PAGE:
That’s when old Pearl High, coached by Cornelius Ridley and led by MVP guard David Smith, won it all at MTSU. The Tigers beat B.T. Washington, Kingsport, then Memphis Carver in the final to finish 30-6.

The closest Metro AAA has come since is a 1989 title game appearance by Whites Creek — which lost 43-42 to Franklin — and Overton, falling in the 1994 final to Science Hill, 79-62.

M.L. King Magnet School, under coach Doc Shelton, won titles in 1991 and 1996, and Lipscomb in 1993 in Class AA. Ezell-Harding is the last DI Davidson County boys team to win state, in 1998 in A.

UNION CITY OBSERVER: One very happy man Saturday night was John Ed Miller, who watched his alma mater on TV win the boys state championship. Miller later had a great career at Vanderbilt.

Top-ranked Union City High finished 37-0 with a Class A 83-81 win over Memphis Manassas.

“They had a great comeback against Manassas, they were down 17 points in the first quarter and went on a 29-5 run,’’ he said, as his school won its fifth state title. “They use a lot of pressure defense, great shooting and are fun to watch.’’

In 1959 as a sophomore, he led Union City, located in Obion County in upper West Tennessee, to the school’s first state tournament berth.

“The following year, when I was a junior, we were ranked No. 1 and got all the way to the finals before we lost to Hampton,’’ said Miller, 64, who lives in Brentwood.

“The unusual thing that year (1960) was Murfreesboro Central was undefeated, and Hampton beat them in the semis, and we were undefeated and Hampton beat us in the finals (at Vanderbilt),’’ said Miller, who also led his team back to state his senior year.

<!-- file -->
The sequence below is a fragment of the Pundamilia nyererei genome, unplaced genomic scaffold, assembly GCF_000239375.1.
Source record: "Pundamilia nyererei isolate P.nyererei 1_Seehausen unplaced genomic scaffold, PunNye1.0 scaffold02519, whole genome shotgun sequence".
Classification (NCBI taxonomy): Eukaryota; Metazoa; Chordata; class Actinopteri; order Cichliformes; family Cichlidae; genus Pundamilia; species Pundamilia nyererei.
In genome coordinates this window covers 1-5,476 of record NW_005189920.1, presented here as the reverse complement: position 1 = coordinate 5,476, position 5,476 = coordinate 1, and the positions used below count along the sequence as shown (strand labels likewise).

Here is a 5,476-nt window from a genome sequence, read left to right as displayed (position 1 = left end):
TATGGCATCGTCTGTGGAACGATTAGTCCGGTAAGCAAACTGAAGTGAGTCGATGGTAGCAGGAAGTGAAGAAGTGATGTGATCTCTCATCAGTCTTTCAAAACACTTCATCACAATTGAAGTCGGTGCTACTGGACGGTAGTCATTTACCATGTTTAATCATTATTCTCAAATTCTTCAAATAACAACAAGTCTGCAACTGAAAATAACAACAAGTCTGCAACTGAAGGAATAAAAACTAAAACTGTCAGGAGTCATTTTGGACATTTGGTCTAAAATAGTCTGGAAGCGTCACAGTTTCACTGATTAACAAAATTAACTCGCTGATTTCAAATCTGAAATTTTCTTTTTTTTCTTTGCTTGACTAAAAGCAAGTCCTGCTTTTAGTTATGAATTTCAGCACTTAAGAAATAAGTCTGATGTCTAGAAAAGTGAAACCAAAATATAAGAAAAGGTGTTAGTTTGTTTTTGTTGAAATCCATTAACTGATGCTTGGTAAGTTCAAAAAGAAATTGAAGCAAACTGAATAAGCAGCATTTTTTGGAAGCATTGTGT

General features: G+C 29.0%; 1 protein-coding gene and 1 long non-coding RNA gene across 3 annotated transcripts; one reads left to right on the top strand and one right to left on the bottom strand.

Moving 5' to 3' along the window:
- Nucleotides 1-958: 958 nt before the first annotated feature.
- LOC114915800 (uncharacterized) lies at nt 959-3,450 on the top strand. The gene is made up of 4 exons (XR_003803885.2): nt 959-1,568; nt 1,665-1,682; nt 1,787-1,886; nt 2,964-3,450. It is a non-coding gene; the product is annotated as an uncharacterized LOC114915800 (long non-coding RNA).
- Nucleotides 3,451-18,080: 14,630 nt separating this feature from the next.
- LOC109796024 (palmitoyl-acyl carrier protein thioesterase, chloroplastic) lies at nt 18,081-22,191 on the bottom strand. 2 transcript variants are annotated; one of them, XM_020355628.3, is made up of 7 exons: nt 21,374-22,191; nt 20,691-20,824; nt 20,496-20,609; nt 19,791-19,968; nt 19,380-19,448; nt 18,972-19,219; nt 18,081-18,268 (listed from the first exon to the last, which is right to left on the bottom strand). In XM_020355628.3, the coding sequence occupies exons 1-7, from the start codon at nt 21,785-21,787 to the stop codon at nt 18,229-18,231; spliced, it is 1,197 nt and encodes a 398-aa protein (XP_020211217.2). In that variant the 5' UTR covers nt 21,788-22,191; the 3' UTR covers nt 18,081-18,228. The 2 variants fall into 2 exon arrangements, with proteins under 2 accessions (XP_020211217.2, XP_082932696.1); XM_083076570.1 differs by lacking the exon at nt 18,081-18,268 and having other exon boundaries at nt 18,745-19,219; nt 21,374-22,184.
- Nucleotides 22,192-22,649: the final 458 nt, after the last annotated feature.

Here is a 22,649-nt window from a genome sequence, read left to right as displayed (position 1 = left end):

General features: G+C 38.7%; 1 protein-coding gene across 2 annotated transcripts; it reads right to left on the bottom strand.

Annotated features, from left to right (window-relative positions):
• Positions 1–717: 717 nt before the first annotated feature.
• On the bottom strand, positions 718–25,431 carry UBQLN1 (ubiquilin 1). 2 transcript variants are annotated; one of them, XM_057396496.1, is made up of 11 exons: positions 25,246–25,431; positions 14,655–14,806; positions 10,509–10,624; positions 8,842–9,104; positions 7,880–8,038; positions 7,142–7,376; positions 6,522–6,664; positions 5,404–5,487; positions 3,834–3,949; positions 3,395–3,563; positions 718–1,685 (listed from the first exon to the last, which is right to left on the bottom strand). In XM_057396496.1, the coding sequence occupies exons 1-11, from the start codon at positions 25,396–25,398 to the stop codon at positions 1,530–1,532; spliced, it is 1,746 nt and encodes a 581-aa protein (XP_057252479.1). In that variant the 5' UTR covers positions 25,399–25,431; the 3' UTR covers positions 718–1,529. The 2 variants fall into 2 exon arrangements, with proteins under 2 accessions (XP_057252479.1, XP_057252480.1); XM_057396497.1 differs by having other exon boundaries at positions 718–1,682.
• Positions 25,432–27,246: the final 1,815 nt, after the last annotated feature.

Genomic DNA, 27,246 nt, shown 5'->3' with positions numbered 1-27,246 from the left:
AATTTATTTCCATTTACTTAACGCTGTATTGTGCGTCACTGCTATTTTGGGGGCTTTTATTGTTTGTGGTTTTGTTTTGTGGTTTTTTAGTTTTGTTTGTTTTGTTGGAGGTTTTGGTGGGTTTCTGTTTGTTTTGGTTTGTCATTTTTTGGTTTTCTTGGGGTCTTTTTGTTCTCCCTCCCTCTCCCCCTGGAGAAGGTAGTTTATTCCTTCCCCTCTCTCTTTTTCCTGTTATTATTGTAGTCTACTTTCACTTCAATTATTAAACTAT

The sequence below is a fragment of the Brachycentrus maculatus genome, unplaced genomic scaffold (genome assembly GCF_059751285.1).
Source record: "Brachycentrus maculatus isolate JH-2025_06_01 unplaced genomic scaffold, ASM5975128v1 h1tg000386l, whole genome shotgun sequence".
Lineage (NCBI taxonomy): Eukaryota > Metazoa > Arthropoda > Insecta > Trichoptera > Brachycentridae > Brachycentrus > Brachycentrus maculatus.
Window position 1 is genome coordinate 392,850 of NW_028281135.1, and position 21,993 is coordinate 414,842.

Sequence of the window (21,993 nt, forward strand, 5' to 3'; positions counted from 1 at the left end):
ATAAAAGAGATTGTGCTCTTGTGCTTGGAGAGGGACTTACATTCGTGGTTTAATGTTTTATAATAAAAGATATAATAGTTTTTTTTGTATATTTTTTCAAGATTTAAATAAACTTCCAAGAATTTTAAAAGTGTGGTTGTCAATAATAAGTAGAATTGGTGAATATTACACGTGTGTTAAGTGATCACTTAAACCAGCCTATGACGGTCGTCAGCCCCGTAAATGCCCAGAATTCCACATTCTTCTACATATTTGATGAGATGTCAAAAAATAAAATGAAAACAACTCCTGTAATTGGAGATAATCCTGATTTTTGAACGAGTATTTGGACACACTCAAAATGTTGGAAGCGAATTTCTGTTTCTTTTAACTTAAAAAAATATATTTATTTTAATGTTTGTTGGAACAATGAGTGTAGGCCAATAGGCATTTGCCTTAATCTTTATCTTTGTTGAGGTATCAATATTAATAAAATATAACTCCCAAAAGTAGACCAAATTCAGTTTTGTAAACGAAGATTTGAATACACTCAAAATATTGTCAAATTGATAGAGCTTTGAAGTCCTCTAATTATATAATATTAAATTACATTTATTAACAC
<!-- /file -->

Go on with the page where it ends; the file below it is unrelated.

Union City was coached by Guy Phipps, who later coached at Lipscomb. Phipps is 85 and lives in Lebanon.

Union City went over the 100-point mark twice (once in a 101-86 semis win over Moore County Friday) and hit the 90s 12 times. Guard M.J. Brown was named tournament MVP as well as Mr. Basketball Saturday.

Also, Station Camp junior John Jenkins, a Vanderbilt commitment, was named Class AA Mr. Basketball.

FRA’S CLARKE STEPS DOWN: Gary Clarke, one of Nashville schools really nice administrators, announced last week he will step down as Franklin Road Academy athletic director, effective July 1.

During his 10-year tenure, FRA won 17 state titles, 10 state runners-up, 40 region titles and 41 district crowns. Clarke will remain at FRA, fulfilling school needs.

ROLLINS TO AD FULL-TIME: Pope John Paul II High girls basketball coach Julie Rollins has resigned that position to take over duties full-time in her position as the school’s athletic director. Assistant basketball coach and volleyball coach Mark Seyfred will take over as head coach for Rollins, who won 548 games and took three of her five teams to DII state.

INFO FOR 7-ON-7 LEAGUE: Lighthouse Christian football coach Scott Davis has announced that he is starting a 7-on-7 passing league for high school age athletes in the Nashville and Middle Tennessee area. Winner of the league will represent the Midstate in the national championships in Detroit in the summer. For information or register, call Davis at 331-6286, ext. 24.